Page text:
according to the task manager on Ubuntu node has 8 processes running taking between 900mb and 1.3gb of memory.

That feels like too much. Fortunately my computer has 12GB of memory, but is this too much? If so any idea why it's so much?

My computer does freeze up every so often and hiccup sometimes when webpack detects changes and starts running.

webpack: ^3.6.0, bundle tracker: ^0.2.0, dashboard: 1.0.0-5, webpack-dev-server: ^2.2.0, babel: ^6.3.26

I'm using WebpackDevServer like:

new WebpackDevServer(webpack(config), {
    headers: {
        'Access-Control-Allow-Origin': '*',
        'Access-Control-Allow-Headers': 'Content-Type, Authorization, x-id, Content-Length, X-Requested-With',
        'Access-Control-Allow-Methods': 'GET, POST, PUT, DELETE, OPTIONS'

    historyApiFallback: true,
    hot: true,
    publicPath: config.output.publicPath,
    quiet: true,    // Shows WebpackDashboard instead.
    watchOptions: {
        aggregateTimeout: 300,
        poll: 1000
}).listen( ... );

Here is my webpack file:

const config = {
    context: __dirname,

    devtool: 'eval-cheap-module-source-map',

    module: {
        loaders: [
                test: /\.js[x]?$/,
                exclude: /node_modules/,
                loader: 'babel-loader'
                test: /\.s[ac]ss$/,
                exclude: '/node_modules/',
                use: [{
                    loader: 'style-loader',
                    options: {
                        sourceMap: true
                }, {
                    loader: 'css-loader',
                    options: {
                        sourceMap: true
                }, {
                    loader: 'sass-loader',
                    options: {
                        sourceMap: true,
                        includePaths: [path.resolve(__dirname)]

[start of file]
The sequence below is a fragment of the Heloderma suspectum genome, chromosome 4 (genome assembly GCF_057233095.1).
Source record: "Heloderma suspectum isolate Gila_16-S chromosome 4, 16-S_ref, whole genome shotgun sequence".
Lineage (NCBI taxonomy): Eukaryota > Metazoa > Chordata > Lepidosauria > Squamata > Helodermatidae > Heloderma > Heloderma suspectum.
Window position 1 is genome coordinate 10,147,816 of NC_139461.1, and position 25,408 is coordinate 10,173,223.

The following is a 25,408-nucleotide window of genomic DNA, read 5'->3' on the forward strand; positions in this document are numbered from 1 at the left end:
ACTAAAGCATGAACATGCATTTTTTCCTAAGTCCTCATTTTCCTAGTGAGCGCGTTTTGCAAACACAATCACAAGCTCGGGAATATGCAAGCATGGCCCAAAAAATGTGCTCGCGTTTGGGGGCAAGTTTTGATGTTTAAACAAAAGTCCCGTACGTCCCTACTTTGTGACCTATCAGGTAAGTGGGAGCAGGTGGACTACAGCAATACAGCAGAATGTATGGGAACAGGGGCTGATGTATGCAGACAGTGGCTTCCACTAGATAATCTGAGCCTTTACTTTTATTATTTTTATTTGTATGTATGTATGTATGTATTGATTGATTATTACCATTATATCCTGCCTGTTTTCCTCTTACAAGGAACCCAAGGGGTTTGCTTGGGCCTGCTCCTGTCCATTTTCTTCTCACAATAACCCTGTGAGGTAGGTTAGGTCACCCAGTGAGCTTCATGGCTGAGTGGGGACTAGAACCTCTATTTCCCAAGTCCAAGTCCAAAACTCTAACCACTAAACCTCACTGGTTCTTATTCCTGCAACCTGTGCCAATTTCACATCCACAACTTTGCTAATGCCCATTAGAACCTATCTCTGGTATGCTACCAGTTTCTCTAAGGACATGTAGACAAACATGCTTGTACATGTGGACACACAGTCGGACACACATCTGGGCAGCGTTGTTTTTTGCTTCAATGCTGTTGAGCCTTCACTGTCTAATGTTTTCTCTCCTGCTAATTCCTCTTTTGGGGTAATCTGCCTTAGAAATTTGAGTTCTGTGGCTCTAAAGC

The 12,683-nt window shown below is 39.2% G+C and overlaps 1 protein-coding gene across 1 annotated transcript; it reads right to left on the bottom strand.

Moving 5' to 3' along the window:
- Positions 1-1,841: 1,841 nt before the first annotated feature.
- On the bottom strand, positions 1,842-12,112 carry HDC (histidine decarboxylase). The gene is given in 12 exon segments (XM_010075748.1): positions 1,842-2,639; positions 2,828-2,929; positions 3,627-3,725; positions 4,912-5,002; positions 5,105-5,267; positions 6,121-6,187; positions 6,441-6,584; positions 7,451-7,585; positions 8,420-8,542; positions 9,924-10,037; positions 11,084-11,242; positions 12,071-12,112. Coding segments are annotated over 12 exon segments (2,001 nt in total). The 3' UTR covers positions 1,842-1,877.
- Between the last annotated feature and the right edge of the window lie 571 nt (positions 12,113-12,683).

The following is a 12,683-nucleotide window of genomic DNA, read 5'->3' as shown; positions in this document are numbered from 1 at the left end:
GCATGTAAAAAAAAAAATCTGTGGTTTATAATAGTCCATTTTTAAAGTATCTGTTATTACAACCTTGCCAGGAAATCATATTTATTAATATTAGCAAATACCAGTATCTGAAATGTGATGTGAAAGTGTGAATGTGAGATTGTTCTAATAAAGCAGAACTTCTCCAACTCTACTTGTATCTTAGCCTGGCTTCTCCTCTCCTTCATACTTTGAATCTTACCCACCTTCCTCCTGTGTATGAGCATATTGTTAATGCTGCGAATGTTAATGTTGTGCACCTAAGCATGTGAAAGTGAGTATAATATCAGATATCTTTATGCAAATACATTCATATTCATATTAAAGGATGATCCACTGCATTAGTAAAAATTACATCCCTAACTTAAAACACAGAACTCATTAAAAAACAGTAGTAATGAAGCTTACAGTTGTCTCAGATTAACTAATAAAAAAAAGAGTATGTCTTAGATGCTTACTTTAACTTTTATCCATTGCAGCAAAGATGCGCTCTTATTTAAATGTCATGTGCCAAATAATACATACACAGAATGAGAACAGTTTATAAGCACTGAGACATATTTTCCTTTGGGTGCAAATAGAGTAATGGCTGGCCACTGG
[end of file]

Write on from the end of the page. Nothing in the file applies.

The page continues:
test: /\.(ttf|otf|eot|svg|woff(2)?)(\?[a-z0-9]+)?$/,
                exclude: '/node_modules/',
                loader: 'file-loader'
                test: /\.(jpe?g|png|gif)$/,
                exclude: '/node_modules/',

                // If an image is less than 10kb, use data-url for images, otherwise
                // falls back to file-loader.
                loaders: ['url-loader?limit=10000&name=images/[hash:12].[ext]']

    resolve: {
        descriptionFiles: ['package.json'],
        extensions: ['.js', '.jsx', '.scss'],
        mainFiles: ['index'],
        modules: ['node_modules', path.resolve(__dirname)],

config.entry = {
    main: [
        `webpack-dev-server/client?http://${ localConfig.ip }:${ localConfig.port }`

config.output = {
    path: path.resolve('./dist/'),
    publicPath: `http://${ localConfig.ip }:${ localConfig.port }/assets/bundles/`,
    filename: '[name].js'

config.plugins = [
    new webpack.HotModuleReplacementPlugin(),

    new webpack.NoEmitOnErrorsPlugin(),

    // Used by Django.
    new BundleTracker({ filename: './webpack-stats-dev.json' }),

    new webpack.NamedModulesPlugin(),

    new DashboardPlugin(dashboard.setData)

If someone knows a good list of troublshooting steps, that would be very helpful.

  • 3
    Yeah, that’s too much. Are you sure they’re exiting properly? i.e. if you stop the webpack server, do you end up with 0 node processes or 7?
    – Ry-
    Oct 10, 2017 at 21:26
  • When i stop the process All node processes disappear. Oct 10, 2017 at 21:30
  • Oh also, first run shows all 8 processes, 1 taking 1gb and 7 taking only 300mb. After the second run most of the processes go up to 1gb, byt the 4th or 5th run, they're all at or above 1gb. By then they stay at the same memory usage and stop increasing. Oct 10, 2017 at 21:31
  • Are they processes or threads: how much does your overall memory usage change?
    – Ry-
    Oct 10, 2017 at 21:38
  • Processes. The total memory usage goes from 4gb to 13gb once webpack has run 3+ times. Oct 11, 2017 at 16:15

1 Answer 1


It looks like your process takes 1GB, but since they are executed 8 times, as separate processes... then they take 8GB of ram. That is where threads are winning.

If problem is with testing, you can force GC. In my cases, building is something quite fast. Fetching dependencies takes time, and also test execution is expensive. If that is also in your case look here for:

If I call gc() manually every 100 requests, RSS does not go above 70 MiB.

As you wrote, hard problem. I think you are at the edge.

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